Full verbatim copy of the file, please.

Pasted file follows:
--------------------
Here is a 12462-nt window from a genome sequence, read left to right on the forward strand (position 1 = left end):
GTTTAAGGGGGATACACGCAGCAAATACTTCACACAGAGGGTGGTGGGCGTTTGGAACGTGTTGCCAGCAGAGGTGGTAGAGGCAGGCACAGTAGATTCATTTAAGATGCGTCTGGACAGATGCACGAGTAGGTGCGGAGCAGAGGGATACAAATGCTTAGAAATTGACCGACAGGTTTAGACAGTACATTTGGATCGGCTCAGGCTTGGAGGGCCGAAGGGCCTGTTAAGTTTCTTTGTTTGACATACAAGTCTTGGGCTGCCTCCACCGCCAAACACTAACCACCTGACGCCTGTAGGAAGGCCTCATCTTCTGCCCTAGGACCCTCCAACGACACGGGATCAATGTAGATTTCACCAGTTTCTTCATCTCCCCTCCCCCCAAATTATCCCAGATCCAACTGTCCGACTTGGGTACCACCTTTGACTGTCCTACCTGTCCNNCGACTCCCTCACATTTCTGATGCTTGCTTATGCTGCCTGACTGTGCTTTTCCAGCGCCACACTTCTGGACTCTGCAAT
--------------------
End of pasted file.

Here is a 12462-nt window from a genome sequence, read left to right on the forward strand (position 1 = left end):
GTTTAAGGGGGATACACGCAGCAAATACTTCACACAGAGGGTGGTGGGCGTTTGGAACGTGTTGCCAGCAGAGGTGGTAGAGGCAGGCACAGTAGATTCATTTAAGATGCGTCTGGACAGATGCACGAGTAGGTGCGGAGCAGAGGGATACAAATGCTTAGAAATTGACCGACAGGTTTAGACAGTACATTTGGATCGGCTCAGGCTTGGAGGGCCGAAGGGCCTGTTAAGTTTCTTTGTTTGACATACAAGTCTTGGGCTGCCTCCACCGCCAAACACTAACCACCTGACGCCTGTAGGAAGGCCTCATCTTCTGCCCTAGGACCCTCCAACGACACGGGATCAATGTAGATTTCACCAGTTTCTTCATCTCCCCTCCCCCCAAATTATCCCAGATCCAACTGTCCGACTTGGGTACCACCTTTGACTGTCCTACCTGTCCNNCGACTCCCTCACATTTCTGATGCTTGCTTATGCTGCCTGACTGTGCTTTTCCAGCGCCACACTTCTGGACTCTGCAAT